Democratic Rep. Rosa DeLauro (Conn.) said Thursday that Vietnam's recent currency devaluation is another reason for using trade agreements to stop the practice.
DeLauro, who is campaigning against the 12-nation Trans-Pacific Partnership (TPP) — of which Vietnam is a part — said that without action by the Obama administration, dropping currency values will continue to hurt American workers.
"We will see time and again what we have seen over the past nine days: that when one country devalues its currency, it causes a domino effect throughout the region and American workers suffer the consequences," DeLauro said.
This week, the State Bank of Vietnam lowered the value of its currency, the dong, by about 1 percent against the dollar — the third adjustment this year — following the depreciation of China's yuan last week.
She said it's another reminder of the "lengths that Vietnam, and other Asian countries including partners to the Trans-Pacific Partnership (TPP), will go to ensure that their goods are subsidized at the expense of American jobs.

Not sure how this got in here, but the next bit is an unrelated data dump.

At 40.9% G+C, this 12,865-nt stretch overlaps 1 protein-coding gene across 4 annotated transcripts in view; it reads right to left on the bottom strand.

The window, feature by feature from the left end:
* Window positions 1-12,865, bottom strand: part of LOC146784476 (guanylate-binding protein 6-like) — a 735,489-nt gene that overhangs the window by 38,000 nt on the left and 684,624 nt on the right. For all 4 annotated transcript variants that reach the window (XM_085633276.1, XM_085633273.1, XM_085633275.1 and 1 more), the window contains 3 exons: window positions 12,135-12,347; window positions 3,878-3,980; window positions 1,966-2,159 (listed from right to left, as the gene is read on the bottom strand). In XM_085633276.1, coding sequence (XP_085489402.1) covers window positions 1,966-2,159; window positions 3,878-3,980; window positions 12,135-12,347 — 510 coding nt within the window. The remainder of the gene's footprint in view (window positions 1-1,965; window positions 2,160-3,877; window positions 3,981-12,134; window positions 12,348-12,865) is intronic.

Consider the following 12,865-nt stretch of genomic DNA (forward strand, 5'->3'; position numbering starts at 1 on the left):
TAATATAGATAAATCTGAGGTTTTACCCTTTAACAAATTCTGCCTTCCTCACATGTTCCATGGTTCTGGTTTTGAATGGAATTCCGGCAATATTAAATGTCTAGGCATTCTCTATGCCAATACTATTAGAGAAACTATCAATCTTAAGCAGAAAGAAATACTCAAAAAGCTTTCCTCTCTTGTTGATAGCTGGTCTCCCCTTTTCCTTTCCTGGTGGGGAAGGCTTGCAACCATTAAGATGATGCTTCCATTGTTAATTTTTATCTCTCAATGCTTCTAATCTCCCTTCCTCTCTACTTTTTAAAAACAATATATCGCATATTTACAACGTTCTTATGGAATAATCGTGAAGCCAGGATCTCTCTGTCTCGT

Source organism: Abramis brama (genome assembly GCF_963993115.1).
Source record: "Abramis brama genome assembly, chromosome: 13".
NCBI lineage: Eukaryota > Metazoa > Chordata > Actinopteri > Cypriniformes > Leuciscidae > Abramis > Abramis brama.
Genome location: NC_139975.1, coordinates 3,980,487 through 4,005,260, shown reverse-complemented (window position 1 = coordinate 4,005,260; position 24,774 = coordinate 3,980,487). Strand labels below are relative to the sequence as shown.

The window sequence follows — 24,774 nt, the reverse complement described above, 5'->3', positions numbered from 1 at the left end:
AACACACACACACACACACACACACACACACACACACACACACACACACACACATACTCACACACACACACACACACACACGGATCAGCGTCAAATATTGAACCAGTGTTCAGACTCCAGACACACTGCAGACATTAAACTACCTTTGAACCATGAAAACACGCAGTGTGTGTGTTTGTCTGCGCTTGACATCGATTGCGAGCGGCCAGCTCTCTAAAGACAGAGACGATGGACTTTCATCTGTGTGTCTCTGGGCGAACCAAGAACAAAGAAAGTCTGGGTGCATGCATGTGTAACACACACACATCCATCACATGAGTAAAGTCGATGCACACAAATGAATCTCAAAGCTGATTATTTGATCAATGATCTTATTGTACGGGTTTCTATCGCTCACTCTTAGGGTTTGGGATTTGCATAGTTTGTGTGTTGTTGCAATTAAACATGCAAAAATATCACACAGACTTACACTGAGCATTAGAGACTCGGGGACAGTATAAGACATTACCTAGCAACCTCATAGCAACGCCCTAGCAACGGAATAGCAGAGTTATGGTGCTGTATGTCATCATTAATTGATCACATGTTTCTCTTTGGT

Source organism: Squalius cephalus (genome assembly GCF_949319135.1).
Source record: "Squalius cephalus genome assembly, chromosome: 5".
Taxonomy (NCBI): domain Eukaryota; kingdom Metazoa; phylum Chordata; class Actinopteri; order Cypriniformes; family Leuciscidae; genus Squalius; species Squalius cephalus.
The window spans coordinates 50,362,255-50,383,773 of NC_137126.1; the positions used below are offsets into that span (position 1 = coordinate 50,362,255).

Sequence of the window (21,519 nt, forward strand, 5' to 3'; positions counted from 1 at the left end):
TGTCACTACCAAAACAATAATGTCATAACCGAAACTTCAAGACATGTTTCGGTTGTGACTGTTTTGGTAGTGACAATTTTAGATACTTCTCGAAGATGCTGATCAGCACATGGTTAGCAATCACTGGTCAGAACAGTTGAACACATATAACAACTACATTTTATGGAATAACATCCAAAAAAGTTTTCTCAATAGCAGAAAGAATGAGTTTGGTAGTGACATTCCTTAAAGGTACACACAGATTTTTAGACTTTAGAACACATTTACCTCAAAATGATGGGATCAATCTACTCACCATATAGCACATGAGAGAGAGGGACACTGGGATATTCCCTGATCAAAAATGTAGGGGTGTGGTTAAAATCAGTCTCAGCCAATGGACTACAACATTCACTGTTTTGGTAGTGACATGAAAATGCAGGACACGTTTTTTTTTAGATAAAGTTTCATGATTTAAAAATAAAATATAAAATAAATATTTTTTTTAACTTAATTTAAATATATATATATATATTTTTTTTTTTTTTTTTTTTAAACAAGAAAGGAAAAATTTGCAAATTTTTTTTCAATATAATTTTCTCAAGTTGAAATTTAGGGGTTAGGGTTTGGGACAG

"This administration must not allow Vietnam and other nations to continue to game the system and destroy our manufacturing industry," DeLauro said.
"Now is the time to take a stand and take action before more jobs leave our shores."
Rep. Debbie Dingell (Mich.) called Vietnam's move "another disturbing example of what will happen if we fail to address currency manipulation in the Trans-Pacific Partnership."
"We need strong, enforceable protections against currency manipulation in any trade agreement, and it is my hope that the administration will stand up for American workers and hold our trading partners accountable for unfair practices," Dingell said.